Less than two weeks after a winter storm closed roads and trapped residents in hours-long gridlock throughout Calhoun County, city and county leaders said they were preparing Monday for another expected snowfall, moving vehicles to strategic locations and readying to spread sand and salt on dangerous roads.
Forecasters said Monday that Calhoun County should expect a little of everything in terms of winter weather over the next two days. According to the National Weather Service office in Calera, northern parts of the county could see up to an inch of snow Tuesday, while Anniston and Oxford should watch out for ice accumulation that could reach up to a half-inch. Temperatures are expected to rise barely above freezing before the county could get buried in an inch to an inch and a half of snow Wednesday afternoon.
“The question isn’t if we’re going to see precipitation — yes, we are,” said Matt Anderson, a meteorologist with the Weather Service, who said Calhoun County will be under a winter storm warning until midnight on Wednesday “It’s what type you’ll get.”
Bob Dean, public works director for Anniston, said after the snow storm that wreaked havoc on the city less than two weeks ago, he ordered more sand, sprayers and tire chains to combat the icy road conditions.
He didn’t expect he’d need them so quickly.
“We’re just getting in our new sprayers today,” Dean said Monday morning. “But we have plenty of material to be ready and have a quick response.”
Dean said Monday morning his crews were prepping city vehicles, including putting chains on the tires of police cars and sand trucks. The city’s first priority Monday afternoon was to make sure a sand tractor was stationed at the fire station on Henry Road, near the intersection with the Veterans Memorial Parkway. Dean said the road is often the first to ice over in poor weather, and became one of the most hazardous areas during the snowstorm two weeks ago.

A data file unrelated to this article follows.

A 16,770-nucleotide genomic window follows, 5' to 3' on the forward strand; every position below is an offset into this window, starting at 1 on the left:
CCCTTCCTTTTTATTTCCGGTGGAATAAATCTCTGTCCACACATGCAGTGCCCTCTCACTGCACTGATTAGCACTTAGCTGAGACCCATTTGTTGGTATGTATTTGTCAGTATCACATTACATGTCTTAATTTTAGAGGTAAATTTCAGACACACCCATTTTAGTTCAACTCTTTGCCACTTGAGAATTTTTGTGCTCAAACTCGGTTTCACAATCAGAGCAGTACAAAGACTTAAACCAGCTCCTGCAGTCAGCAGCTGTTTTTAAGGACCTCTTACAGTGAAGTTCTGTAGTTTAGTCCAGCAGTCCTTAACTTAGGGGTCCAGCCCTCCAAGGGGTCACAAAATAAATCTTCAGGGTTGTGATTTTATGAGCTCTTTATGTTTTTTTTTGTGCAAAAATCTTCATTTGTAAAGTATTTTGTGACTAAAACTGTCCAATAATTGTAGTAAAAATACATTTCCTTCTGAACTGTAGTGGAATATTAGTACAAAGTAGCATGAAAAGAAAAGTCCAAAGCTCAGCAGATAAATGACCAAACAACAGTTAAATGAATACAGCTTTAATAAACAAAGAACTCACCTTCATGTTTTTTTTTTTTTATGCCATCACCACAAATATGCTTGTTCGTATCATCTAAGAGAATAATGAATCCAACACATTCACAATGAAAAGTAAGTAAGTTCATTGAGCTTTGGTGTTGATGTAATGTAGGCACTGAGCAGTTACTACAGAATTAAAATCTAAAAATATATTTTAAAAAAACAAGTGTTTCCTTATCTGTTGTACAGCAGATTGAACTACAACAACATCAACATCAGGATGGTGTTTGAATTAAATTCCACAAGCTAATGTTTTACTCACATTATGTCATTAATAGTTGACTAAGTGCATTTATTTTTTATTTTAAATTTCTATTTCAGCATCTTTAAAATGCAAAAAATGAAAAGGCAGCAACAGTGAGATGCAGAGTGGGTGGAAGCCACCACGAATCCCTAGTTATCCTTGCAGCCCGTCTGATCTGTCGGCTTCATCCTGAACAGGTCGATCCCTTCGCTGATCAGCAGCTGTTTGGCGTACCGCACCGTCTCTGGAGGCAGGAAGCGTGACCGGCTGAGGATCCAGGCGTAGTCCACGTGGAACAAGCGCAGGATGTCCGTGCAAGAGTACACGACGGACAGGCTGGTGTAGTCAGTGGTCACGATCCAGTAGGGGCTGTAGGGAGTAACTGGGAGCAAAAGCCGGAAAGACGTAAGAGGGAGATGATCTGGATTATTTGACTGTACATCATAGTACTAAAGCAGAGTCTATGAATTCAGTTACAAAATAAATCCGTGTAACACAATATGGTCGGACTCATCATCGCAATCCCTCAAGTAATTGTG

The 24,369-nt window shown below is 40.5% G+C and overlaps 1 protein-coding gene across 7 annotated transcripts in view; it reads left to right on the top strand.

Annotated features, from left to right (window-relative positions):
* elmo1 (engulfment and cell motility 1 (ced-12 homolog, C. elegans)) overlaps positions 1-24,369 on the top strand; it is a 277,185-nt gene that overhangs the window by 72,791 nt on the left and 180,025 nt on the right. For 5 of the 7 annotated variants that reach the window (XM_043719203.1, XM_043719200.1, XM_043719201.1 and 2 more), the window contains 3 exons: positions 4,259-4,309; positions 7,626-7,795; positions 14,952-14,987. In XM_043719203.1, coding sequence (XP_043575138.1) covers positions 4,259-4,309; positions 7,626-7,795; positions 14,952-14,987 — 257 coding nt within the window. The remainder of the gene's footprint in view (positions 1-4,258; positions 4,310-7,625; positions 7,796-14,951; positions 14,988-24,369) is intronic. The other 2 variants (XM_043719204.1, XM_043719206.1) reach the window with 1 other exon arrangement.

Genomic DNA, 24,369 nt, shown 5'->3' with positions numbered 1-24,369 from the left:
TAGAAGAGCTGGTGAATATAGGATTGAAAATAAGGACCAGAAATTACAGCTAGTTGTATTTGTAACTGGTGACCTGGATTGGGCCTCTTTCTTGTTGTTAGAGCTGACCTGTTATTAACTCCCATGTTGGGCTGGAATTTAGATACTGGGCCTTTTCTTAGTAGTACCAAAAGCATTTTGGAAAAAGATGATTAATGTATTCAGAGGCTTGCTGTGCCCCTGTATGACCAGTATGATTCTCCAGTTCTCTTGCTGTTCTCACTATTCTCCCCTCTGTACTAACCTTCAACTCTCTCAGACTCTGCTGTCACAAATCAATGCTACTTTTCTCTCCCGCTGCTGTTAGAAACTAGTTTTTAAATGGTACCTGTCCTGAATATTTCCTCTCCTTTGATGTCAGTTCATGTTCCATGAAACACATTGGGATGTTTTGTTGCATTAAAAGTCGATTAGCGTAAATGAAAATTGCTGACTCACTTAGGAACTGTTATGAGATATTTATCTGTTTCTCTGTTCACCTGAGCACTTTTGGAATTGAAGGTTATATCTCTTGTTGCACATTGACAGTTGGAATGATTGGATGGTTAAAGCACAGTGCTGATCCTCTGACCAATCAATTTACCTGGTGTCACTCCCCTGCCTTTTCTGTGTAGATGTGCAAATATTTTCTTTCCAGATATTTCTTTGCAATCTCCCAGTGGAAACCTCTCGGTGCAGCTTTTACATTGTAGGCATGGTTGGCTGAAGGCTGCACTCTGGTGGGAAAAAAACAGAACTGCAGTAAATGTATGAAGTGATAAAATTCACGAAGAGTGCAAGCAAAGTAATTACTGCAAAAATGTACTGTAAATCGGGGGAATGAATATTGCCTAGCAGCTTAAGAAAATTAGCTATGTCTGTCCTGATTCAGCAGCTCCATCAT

Calhoun County Engineer Brian Rosenbalm said he was using a similar strategy, and the county’s Highway Department had several vehicles loaded with sand and salt and ready to go in Piedmont, where the most snow was expected to fall overnight.
“We’re just going to watch the weather and see where we need to go,” Rosenbalm said. “We’ll monitor bridges and overpasses that tend to ice quicker.”
Cleburne County Engineer Shannon Robbins said the county was expecting a new load of sand on Monday, “just in case.”
“We’ve got a limited supply of the de-icing pellets that we can mix in with the sand,” Robbins said on Monday. “Today, we’ll try to get everything fueled up in case power’s out for awhile.”
In an email sent to The Star on Monday, Shane Christian, project administrator for transit services at the East Alabama Regional Planning and Development Commission, said the county’s fixed-route bus systems and area para-transit services are canceled Tuesday.
All schools in the county will be closed Tuesday, said Randy Reaves, the safety and security director for Calhoun County Schools. Officials will meet Tuesday at 1 p.m. to discuss plans for Wednesday, said Joe Dyar, superintendent of Calhoun County Schools. Cleburne County Schools will also be closed Tuesday.
Classes at Jacksonville State University are canceled Tuesday. Gadsden State Community College’s Ayers Campus will also be closed Tuesday.
In Montgomery, Gov. Robert Bentley issued a statewide state of emergency in advance the dangerous weather. The state of emergency begins at 6 a.m. today.
Bentley said the state is taking no chances as the winter weather nears the state. The governor urged people to be cautious and avoid all unnecessary travel.
Bentley said a wrecker unit of the Alabama National Guard is on standby with crews positions throughout north Alabama.
The governor said the state's emergency operations center has been activated to handle response to the storm.
Meteorologists said late Monday that weather conditions for specific areas were still undetermined, and would depend largely on where the 32-degree freeze line, separating snow from ice, would fall in the county.
“We’ve been kind of telling people what you see when you look out your window in the morning is what you’ll get,” Anderson said. “So if you wake up tomorrow and the roads are icy, they’re probably going to be icy all day.”
Staff Writer Laura Camper contributed reporting to the story.
Information from the Associated Press is included in this story.
Staff Writer Brian Anderson: 256-235-3546. On Twitter @BAnderson_Star.